I've heard rumors about the Pentagon's IT unit seeking to adopt cloud computing for a few months. I knew something was up when I started seeing a surprising amount of download traffic on our Enomalism project from .mil and gov hosts. Today it seems they have gone public, and yes they are looking very closely at cloud computing.
Quoting from the New York Times article, "John Garing, a retired Air Force colonel who now is DISA's CIO, said he and his staff have met with their counterparts at businesses such as Google Inc., Amazon.com Inc., United Parcel Service of America Inc. and travel-reservation systems operator Sabre Holdings Corp. to talk about how the companies use technology. A pending trip to FedEx Corp. is scheduled for next week, he added."
He goes on to say ", Garing is convinced that cloud-based IT services will be the future of military data processing. Cloud computing is "going to be the way it has to be," he said. "We have to get to this standard environment that is provisionable and scalable."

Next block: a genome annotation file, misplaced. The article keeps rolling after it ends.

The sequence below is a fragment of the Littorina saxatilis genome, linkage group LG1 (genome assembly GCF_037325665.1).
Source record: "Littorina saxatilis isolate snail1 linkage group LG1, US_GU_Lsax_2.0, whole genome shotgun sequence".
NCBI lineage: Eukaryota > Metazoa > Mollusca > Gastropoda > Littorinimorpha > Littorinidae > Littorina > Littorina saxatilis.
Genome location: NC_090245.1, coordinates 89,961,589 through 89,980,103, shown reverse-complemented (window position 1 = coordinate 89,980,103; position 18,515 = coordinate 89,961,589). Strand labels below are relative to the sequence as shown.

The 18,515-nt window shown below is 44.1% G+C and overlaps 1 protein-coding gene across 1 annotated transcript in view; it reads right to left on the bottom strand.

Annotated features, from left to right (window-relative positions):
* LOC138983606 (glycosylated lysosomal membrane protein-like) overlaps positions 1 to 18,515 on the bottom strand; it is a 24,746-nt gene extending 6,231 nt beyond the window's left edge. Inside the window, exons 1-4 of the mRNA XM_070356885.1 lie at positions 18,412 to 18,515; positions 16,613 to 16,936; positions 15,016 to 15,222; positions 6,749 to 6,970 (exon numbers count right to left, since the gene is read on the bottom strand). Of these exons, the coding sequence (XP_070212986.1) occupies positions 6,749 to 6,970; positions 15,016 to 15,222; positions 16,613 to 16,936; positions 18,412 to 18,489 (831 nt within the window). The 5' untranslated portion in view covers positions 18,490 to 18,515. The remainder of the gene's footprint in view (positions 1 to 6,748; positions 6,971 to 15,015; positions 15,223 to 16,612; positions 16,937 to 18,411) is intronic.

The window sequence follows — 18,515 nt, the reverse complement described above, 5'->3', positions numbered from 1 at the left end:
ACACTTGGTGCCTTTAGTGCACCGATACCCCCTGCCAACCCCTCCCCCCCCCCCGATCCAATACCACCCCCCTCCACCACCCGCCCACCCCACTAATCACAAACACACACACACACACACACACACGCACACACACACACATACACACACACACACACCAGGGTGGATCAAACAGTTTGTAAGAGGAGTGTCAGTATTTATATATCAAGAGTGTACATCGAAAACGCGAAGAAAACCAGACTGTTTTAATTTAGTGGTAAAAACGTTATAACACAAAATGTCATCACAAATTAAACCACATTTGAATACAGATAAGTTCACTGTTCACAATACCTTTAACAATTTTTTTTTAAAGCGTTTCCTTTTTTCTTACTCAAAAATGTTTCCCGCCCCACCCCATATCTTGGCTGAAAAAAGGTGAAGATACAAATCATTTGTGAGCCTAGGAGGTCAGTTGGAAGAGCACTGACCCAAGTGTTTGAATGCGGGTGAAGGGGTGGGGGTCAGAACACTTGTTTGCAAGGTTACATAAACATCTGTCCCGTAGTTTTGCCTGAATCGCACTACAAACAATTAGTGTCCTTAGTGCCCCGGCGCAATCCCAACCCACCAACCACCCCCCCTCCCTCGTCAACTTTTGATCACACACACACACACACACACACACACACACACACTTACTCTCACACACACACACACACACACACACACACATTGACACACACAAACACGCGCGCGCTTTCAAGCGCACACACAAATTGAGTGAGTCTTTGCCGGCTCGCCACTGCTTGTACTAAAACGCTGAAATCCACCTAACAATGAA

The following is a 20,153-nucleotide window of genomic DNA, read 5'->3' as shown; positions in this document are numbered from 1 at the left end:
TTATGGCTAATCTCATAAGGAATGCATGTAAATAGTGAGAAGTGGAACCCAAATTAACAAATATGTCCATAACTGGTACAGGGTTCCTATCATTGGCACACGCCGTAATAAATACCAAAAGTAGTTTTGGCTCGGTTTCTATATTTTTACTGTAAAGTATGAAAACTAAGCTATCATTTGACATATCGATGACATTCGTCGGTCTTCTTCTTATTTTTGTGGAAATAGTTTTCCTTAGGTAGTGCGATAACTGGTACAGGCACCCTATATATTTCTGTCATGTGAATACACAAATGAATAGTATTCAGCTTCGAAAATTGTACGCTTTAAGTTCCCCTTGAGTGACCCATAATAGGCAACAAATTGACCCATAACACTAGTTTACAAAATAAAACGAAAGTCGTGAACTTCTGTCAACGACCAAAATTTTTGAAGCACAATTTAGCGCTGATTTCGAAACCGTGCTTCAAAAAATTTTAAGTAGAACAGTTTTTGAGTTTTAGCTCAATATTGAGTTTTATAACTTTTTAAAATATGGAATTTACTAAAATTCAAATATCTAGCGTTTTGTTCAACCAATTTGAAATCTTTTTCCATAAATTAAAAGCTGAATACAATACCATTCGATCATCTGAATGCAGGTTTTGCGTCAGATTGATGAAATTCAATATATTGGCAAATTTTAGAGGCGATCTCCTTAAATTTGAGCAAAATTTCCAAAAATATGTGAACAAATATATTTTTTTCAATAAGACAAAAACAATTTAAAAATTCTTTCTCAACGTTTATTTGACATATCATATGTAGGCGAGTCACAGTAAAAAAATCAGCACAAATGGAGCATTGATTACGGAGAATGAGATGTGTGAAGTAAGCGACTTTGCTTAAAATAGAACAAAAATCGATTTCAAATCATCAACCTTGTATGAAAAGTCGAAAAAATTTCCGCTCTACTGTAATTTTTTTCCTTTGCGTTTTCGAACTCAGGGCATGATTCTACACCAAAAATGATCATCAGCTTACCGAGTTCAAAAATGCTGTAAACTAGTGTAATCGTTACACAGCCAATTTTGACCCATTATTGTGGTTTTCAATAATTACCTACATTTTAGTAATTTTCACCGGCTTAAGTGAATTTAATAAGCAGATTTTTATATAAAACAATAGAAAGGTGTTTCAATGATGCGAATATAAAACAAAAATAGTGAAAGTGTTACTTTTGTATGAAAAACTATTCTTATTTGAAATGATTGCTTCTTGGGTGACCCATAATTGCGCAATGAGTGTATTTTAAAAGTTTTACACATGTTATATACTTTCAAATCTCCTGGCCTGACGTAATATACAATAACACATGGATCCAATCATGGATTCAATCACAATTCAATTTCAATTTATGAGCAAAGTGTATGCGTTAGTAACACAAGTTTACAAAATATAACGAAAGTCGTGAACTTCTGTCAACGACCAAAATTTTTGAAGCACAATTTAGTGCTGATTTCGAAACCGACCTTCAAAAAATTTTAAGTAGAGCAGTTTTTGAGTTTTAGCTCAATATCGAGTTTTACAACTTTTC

The real reasoning seems fairly simple to me, they don't want to out gunned in the new computing arms race. In the late 20th century cold wars were fought using the placement of real weapons. In the 21st century they will be fought with information and compute capacity. The cloud (a.k.a a botnet) seems to be the weapon of choice for countries like Russia, China and some say even the US in this newest form of one-ups-manship.
Lets say for example China is building a massive data under or near the three gorges damn. The likelihood of that data center underneath being bombed and killing 20 million people is fairly slim. Putting massive data centers near nuclear reactors seems like another smart location for governments. Cheap limitless power is always nice and bombing a critical piece of infrastructure tends to make for a rather difficult situation to get out of.
I'll be keynoting the IEEE summit next week in Washington DC, so any spooks that want to chat about cloud computing, feel free to ping me.
Full article is available here> http://www.nytimes.com/idg/IDG_852573C400693880002574890080F9EF.html?ref=technology